Interfax: UK, US embassies interfered in Russian affairs by funding NGOs – top prosecutor

Kremlin and Saint Basil's File Photo

(Interfax – April 28, 2014) Six foreign embassies, including those of Britain and the USA, interfered in Russia’s internal affairs by funding NGOs in the country, Prosecutor-General Yuriy Chayka said in his report on the state of law and order in Russia, according to privately-owned Russian news agency Interfax on 28 April.

“The study of sources of foreign funding of noncommercial organizations has brought to light the breach of international standards, namely the funding by the embassies of foreign states of noncommercial organizations engaged in political activities, which in effect constitutes interference in the internal affairs of our country,” Chayka’s report says.

The embassies of the USA, Britain, Belgium, Germany, Holland and Switzerland directly funded 17 NGOs, of which six were classified as “foreign agents” on the basis of prose cutors’ checks, Interfax quotes the report saying. “Thus, in 2011-12, the Novaya Yevraziya [New Eurasia] foundation used funds from the British embassy to implement a project in four republics of the North Caucasus, which involved measures to ensure Britain’s security in the fight against terrorism and arms proliferation, and assist its economic interests,” Chayka was quoted saying. He added that, according to a report sent to the Foreign Office in London, all the objectives had been achieved.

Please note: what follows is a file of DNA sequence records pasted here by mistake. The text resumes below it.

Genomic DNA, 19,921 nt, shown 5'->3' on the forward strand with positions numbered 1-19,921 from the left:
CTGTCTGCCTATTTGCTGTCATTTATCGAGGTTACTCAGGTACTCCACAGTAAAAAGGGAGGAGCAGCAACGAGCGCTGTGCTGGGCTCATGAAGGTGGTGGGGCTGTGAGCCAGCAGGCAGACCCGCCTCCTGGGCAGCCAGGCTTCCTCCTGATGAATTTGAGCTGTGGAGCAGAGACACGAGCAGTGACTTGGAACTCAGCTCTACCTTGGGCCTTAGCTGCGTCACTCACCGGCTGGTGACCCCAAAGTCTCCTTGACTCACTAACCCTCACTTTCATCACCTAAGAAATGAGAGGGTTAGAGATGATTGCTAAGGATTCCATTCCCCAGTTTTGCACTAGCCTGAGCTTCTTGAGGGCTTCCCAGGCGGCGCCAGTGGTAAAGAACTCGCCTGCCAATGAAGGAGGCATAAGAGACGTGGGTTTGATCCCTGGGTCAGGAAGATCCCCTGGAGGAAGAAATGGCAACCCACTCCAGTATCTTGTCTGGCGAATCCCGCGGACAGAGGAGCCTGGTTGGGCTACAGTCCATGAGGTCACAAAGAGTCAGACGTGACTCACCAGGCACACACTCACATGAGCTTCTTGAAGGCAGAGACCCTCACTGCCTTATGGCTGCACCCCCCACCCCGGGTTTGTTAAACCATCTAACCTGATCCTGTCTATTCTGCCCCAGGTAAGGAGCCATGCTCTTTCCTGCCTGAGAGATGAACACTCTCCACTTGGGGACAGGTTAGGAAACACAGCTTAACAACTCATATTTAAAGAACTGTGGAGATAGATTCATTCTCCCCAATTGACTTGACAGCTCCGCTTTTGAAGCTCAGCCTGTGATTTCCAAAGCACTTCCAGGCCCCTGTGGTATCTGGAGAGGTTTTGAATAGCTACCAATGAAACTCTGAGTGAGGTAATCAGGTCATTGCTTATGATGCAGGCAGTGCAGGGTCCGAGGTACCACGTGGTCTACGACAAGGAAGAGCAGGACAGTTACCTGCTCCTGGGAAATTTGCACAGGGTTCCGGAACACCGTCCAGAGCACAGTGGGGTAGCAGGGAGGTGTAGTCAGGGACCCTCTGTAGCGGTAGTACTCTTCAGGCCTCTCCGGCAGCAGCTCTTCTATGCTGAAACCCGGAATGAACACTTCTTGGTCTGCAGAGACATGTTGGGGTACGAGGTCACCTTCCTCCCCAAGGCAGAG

“Foreign agents” identified

Another Interfax report quoted Chayka saying that prosecutors had identified 24 NGOs as “foreign agents” in 2013; one of them provided legal help to those convicted in the so-called Bolotnaya case.

“Signs of political activities and foreign funding to the tune of over R6bn [about 170m dollars at the current rate of exchange] in 2010-13, as confirmed by NGOs’ paperwork, have been found in 215 noncommercial organizations,” Chayka’s repo rt said. As of 31 December 2013, 24 of these NGOs were directly covered by the law on “foreign agents”, it added: these engaged in politics through “participation in electoral processes and public events, the drafting of legislation” and by other means.

Chayka gave the example of the Obshchestvennyy Verdikt [Public Verdict] foundation for assisting the protection of civil rights and freedoms, which, he said, had received money from the US National Endowment for Democracy for the project to give protest movement participants and activists access to legal help. “As part of the contracts, the foundation in effect assisted organizers of public events in ensuring that the events took place, paid for the defence of the defendants in the criminal case instituted over the events of 6 May 2012 in Bolotnaya Ploshchad [square] in Moscow, and formed the public perception that the actions of the authorities in restraining violations during the events had been unjustified,” Chayka was quoted saying in his report.